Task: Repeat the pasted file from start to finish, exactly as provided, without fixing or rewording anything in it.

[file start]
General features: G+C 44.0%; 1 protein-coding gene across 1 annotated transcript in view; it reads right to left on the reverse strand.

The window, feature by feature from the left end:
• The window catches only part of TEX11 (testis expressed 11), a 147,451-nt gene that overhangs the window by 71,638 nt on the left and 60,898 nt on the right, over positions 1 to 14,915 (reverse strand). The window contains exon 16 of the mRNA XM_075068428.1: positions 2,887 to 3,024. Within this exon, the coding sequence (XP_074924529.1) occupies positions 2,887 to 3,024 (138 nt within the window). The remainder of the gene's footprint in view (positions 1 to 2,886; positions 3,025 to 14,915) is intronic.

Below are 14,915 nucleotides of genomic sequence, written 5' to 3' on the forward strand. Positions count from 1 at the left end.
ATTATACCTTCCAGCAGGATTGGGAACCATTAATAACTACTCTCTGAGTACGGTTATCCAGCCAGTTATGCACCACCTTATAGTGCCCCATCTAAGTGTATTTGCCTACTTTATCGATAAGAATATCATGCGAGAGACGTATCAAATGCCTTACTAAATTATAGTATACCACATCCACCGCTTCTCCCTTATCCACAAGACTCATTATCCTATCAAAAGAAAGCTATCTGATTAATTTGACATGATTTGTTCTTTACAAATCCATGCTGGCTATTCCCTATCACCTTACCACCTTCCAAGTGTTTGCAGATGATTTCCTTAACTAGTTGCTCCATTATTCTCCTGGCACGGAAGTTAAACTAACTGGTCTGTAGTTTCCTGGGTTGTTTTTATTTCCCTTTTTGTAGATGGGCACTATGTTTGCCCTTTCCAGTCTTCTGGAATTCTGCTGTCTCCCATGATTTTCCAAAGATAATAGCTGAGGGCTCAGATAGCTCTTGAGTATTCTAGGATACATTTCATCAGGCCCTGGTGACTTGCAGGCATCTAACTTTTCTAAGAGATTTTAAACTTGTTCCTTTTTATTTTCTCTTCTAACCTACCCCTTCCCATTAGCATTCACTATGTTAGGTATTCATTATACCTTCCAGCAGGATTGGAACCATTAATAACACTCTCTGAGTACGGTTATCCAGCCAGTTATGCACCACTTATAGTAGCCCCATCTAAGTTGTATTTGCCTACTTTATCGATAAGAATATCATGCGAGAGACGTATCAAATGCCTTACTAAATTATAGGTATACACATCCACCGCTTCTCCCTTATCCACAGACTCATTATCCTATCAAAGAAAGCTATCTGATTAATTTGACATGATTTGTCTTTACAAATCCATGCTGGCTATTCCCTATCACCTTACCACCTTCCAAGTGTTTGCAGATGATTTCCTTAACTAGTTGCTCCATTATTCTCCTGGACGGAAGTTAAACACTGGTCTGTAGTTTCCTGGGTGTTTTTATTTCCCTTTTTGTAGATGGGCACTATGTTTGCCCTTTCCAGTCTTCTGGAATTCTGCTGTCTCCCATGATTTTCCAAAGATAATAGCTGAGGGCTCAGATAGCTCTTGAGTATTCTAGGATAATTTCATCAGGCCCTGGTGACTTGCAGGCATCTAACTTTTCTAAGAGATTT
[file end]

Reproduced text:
General features: G+C 44.0%; 1 protein-coding gene across 1 annotated transcript in view; it reads right to left on the reverse strand.

The window, feature by feature from the left end:
• The window catches only part of TEX11 (testis expressed 11), a 147,451-nt gene that overhangs the window by 71,638 nt on the left and 60,898 nt on the right, over positions 1 to 14,915 (reverse strand). The window contains exon 16 of the mRNA XM_075068428.1: positions 2,887 to 3,024. Within this exon, the coding sequence (XP_074924529.1) occupies positions 2,887 to 3,024 (138 nt within the window). The remainder of the gene's footprint in view (positions 1 to 2,886; positions 3,025 to 14,915) is intronic.

Below are 14,915 nucleotides of genomic sequence, written 5' to 3' on the forward strand. Positions count from 1 at the left end.
ATTATACCTTCCAGCAGGATTGGGAACCATTAATAACTACTCTCTGAGTACGGTTATCCAGCCAGTTATGCACCACCTTATAGTGCCCCATCTAAGTGTATTTGCCTACTTTATCGATAAGAATATCATGCGAGAGACGTATCAAATGCCTTACTAAATTATAGTATACCACATCCACCGCTTCTCCCTTATCCACAAGACTCATTATCCTATCAAAAGAAAGCTATCTGATTAATTTGACATGATTTGTTCTTTACAAATCCATGCTGGCTATTCCCTATCACCTTACCACCTTCCAAGTGTTTGCAGATGATTTCCTTAACTAGTTGCTCCATTATTCTCCTGGCACGGAAGTTAAACTAACTGGTCTGTAGTTTCCTGGGTTGTTTTTATTTCCCTTTTTGTAGATGGGCACTATGTTTGCCCTTTCCAGTCTTCTGGAATTCTGCTGTCTCCCATGATTTTCCAAAGATAATAGCTGAGGGCTCAGATAGCTCTTGAGTATTCTAGGATACATTTCATCAGGCCCTGGTGACTTGCAGGCATCTAACTTTTCTAAGAGATTTTAAACTTGTTCCTTTTTATTTTCTCTTCTAACCTACCCCTTCCCATTAGCATTCACTATGTTAGGTATTCATTATACCTTCCAGCAGGATTGGAACCATTAATAACACTCTCTGAGTACGGTTATCCAGCCAGTTATGCACCACTTATAGTAGCCCCATCTAAGTTGTATTTGCCTACTTTATCGATAAGAATATCATGCGAGAGACGTATCAAATGCCTTACTAAATTATAGGTATACACATCCACCGCTTCTCCCTTATCCACAGACTCATTATCCTATCAAAGAAAGCTATCTGATTAATTTGACATGATTTGTCTTTACAAATCCATGCTGGCTATTCCCTATCACCTTACCACCTTCCAAGTGTTTGCAGATGATTTCCTTAACTAGTTGCTCCATTATTCTCCTGGACGGAAGTTAAACACTGGTCTGTAGTTTCCTGGGTGTTTTTATTTCCCTTTTTGTAGATGGGCACTATGTTTGCCCTTTCCAGTCTTCTGGAATTCTGCTGTCTCCCATGATTTTCCAAAGATAATAGCTGAGGGCTCAGATAGCTCTTGAGTATTCTAGGATAATTTCATCAGGCCCTGGTGACTTGCAGGCATCTAACTTTTCTAAGAGATTT